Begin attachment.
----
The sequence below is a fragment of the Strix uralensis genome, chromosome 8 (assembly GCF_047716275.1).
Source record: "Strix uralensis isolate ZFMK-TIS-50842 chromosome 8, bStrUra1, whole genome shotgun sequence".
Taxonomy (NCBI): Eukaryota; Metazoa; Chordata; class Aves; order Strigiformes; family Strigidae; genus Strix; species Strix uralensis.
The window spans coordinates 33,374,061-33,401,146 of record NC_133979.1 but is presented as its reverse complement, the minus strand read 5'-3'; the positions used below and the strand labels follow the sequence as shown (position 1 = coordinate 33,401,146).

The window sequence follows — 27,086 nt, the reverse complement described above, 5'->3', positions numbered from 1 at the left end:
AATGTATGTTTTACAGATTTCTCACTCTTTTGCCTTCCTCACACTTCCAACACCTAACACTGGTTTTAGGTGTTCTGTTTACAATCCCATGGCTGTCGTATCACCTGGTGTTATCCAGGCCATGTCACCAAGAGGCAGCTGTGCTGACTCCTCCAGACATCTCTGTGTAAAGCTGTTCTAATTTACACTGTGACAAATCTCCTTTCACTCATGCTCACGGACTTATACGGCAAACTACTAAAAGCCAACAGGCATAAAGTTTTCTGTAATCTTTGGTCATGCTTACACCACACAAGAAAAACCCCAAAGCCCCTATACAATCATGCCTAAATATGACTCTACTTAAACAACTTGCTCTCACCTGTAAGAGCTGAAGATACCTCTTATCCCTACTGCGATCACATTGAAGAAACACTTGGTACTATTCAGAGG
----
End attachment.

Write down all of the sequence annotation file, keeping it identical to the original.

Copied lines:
The sequence below is a fragment of the Strix uralensis genome, chromosome 8 (assembly GCF_047716275.1).
Source record: "Strix uralensis isolate ZFMK-TIS-50842 chromosome 8, bStrUra1, whole genome shotgun sequence".
Taxonomy (NCBI): Eukaryota; Metazoa; Chordata; class Aves; order Strigiformes; family Strigidae; genus Strix; species Strix uralensis.
The window spans coordinates 33,374,061-33,401,146 of record NC_133979.1 but is presented as its reverse complement, the minus strand read 5'-3'; the positions used below and the strand labels follow the sequence as shown (position 1 = coordinate 33,401,146).

The window sequence follows — 27,086 nt, the reverse complement described above, 5'->3', positions numbered from 1 at the left end:
AATGTATGTTTTACAGATTTCTCACTCTTTTGCCTTCCTCACACTTCCAACACCTAACACTGGTTTTAGGTGTTCTGTTTACAATCCCATGGCTGTCGTATCACCTGGTGTTATCCAGGCCATGTCACCAAGAGGCAGCTGTGCTGACTCCTCCAGACATCTCTGTGTAAAGCTGTTCTAATTTACACTGTGACAAATCTCCTTTCACTCATGCTCACGGACTTATACGGCAAACTACTAAAAGCCAACAGGCATAAAGTTTTCTGTAATCTTTGGTCATGCTTACACCACACAAGAAAAACCCCAAAGCCCCTATACAATCATGCCTAAATATGACTCTACTTAAACAACTTGCTCTCACCTGTAAGAGCTGAAGATACCTCTTATCCCTACTGCGATCACATTGAAGAAACACTTGGTACTATTCAGAGG